In 1913 Marcel Duchamp's Nude Descending a Staircase exploded through the American art world. This is the story of how he followed the painting to New York two years later, enchanted the Arensberg salon, and—almost incidentally—changed art forever.
In 1915, a group of French artists fled war-torn Europe for New York. In the few months between their arrival—and America’s entry into the war in April 1917—they pushed back the boundaries of the possible, in both life and art. The vortex of this transformation was the apartment at 33 West 67th Street, owned by Walter and Louise Arensberg, where artists and poets met nightly to talk, eat, drink, discuss each others’ work, play chess, plan balls, organise magazines and exhibitions, and fall in and out of love. At the center of all this activity stood the mysterious figure of Marcel Duchamp, always approachable, always unreadable. His exhibit of a urinal, which he called Fountain, briefly shocked the New York art world before falling, like its perpetrator, into obscurity.
Many people (of both sexes) were in love with Duchamp. Henri-Pierre Roché and Beatrice Wood were among them; they were also, briefly, and (for her) life-changingly, in love with each other. Both kept daily diaries, which give an intimate picture of the events of those years. Or rather two pictures—for the views they offer, including of their own love affair, are stunningly divergent.
Spellbound by Marcel follows Duchamp, Roché, and Beatrice as they traverse the twentieth century. Roché became the author of Jules and Jim, made into a classic film by François Truffaut. Beatrice became a celebrated ceramicist. Duchamp fell into chess-playing obscurity until, decades later, he became famous for a second time—as Fountain was elected the twentieth century’s most influential artwork.
About the Author
Ruth Brandon is an acclaimed novelist and cultural historian. She is the author of Houdini (Random House); The Spiritualists (Knopf), and Ugly Beauty: Helena Rubinstein, L'Oréal, and the Blemished History of Looking Good (Harper). She lives in London.
“Beatrice Wood is effectively the protagonist and certainly the most appealing subject of Spellbound by Marcel: Duchamp, Love, and Art. Her élan is legendary. Hellbent on breaking free of the expectations of her upbringing, Wood seems to me a singular, wild-card creative personality of the twentieth century. Brandon contributes a fair amount to what the milieu was like for a shifting cast of characters who focused and intensified a transformative Zeitgeist. Glimpses into their romantic entanglements provide a flickering, you-are-there perspective.” — Peter Schjeldahl, The New Yorker
"Spellbound by Marcel is a group biography which charts the triangulated love affair between Duchamp, Beatrice Wood, and Henri-Pierre Roche, and the others who crossed their paths and their beds. The portrait Brandon sketches of Wood is especially winning. She comes across with novelistic vibrancy. A delicious and deeply researched portrait of its time.” — Lauren Elkin, The New York Times Book Review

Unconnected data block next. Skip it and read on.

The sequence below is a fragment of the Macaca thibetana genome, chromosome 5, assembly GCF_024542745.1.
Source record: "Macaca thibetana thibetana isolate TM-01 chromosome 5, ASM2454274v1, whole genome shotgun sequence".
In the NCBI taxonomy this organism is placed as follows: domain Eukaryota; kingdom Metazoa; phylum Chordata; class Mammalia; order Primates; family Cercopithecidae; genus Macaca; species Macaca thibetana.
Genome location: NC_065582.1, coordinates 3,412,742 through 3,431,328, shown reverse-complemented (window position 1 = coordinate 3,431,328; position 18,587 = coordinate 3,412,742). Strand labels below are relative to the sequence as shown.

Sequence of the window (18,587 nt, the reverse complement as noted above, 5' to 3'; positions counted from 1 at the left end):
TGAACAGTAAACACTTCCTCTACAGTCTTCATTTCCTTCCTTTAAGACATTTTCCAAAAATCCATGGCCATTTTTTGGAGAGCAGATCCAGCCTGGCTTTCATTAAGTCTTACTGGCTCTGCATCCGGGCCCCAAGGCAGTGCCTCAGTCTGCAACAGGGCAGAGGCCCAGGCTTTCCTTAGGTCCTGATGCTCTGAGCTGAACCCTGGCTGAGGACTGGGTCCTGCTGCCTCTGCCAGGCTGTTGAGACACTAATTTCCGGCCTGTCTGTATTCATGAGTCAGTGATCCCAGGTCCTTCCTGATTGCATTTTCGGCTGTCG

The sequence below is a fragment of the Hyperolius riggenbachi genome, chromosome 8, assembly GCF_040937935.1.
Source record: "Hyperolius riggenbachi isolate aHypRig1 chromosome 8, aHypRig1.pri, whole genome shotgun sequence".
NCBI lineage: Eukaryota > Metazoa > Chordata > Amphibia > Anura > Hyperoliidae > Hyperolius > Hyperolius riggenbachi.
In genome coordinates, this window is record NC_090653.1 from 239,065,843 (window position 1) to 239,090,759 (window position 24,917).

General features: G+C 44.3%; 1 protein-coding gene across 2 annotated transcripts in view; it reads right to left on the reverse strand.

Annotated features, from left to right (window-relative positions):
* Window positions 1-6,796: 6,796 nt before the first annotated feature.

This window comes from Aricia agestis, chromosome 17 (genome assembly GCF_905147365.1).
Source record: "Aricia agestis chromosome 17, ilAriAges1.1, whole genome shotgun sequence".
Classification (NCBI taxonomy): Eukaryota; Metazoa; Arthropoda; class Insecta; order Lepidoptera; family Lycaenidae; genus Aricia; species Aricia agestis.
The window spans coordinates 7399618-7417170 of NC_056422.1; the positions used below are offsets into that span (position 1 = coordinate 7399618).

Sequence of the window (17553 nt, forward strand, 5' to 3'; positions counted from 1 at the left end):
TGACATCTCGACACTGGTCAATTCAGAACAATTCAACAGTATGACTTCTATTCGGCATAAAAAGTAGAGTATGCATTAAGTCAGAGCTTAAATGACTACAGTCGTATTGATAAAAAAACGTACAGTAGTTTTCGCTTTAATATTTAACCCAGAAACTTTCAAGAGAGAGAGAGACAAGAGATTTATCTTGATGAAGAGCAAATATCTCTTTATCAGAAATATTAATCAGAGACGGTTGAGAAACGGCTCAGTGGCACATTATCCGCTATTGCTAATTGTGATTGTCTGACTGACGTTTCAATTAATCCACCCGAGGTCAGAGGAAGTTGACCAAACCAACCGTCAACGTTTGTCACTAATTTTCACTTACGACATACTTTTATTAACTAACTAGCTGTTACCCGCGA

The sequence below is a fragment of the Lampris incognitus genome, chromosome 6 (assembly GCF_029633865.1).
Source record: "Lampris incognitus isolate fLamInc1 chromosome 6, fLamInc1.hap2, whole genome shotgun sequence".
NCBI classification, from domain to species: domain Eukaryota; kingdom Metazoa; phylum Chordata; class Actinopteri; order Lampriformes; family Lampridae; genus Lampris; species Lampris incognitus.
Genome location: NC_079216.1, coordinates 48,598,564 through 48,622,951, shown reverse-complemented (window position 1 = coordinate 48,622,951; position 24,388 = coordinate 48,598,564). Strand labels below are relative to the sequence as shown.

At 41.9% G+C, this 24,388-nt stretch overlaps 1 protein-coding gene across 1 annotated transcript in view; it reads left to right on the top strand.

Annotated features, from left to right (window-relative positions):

“Cultural historian and novelist Brandon explores how and why a large group of sophisticated, talented people fell under the spell of the mysterious, enigmatic artist Marcel Duchamp. Drawing on revealing letters, diaries, and memoirs, Brandon’s buoyant, meticulous story begins in 1913 with New York’s Armory Show of new European art, including Duchamp’s Nude Descending a Staircase. The plot thickens as Brandon pauses to discuss Duchamp’s Fountain, a groundbreaking “readymade” piece in the form of an upside-down urinal with puzzling “R. Mutt 1917” lettering. An elaborate, spicy, period piece tell-all.” — Kirkus Reviews
"Drawing on the stories of the Arensbergs and three principal figures in their salon—Duchamp, Beatrice Wood, and Henri-Pierre Roché—Brandon has woven a narrative that intermingles complex romantic entanglements with persistent artistic aspirations." — New York Journal of Books
"Spellbound by Marcel makes for enjoyable reading. The revolving door of affairs, breakups, betrayals, and wild avant-garde stunts is quite juicy. It’s also impressively researched. Brandon speaks with the authority that comes from intimate familiarity with the key players’ own words about their lives." — Daily Art Magazine
"Brandon is a congenial stage manager, adept at presenting and dismissing her dramatis personae. Unblushing, she dispenses salacious gossip, patiently decoding the diaries of Roché." — The Spectator
Praise for Ruth Brandon:
"As entertaining as the contemporary works of fiction such lives inspired, Brandon displays a keen understanding of a complex educational system that kept its subjects ignorant even while purporting to enlighten.” — The New Yorker
“[Brandon] never loses her profound empathy and passion for her subjects' travails.” — Kirkus Reviews
“Brandon's chronicles are poignant. It is important to remember what a great, necessary and arduous achievement the education of women was.” — The Wall Street Journal
“A masterly survey. Even when donning her sociologist's hat, Brandon is still lively as well as humane. Fairly sizzling with fascination.” — Washington Times
“As a biographer, she provides brilliantly detailed backgrounds on her subjects, leaving the reader wanting still more. A very interesting look into the struggle to create parity between the sexes in this era. Recommended for both public and academic libraries.” — Library Journal
"A ripping account of celebrity and magic. Brandon has chosen a fascinating subject and written a book that rises to it superbly. A compelling account of a peculiar life.” — The Sunday Times (London)
"Brandon paints a fascinating picture of turn-of-the-century America.” — The Times (London)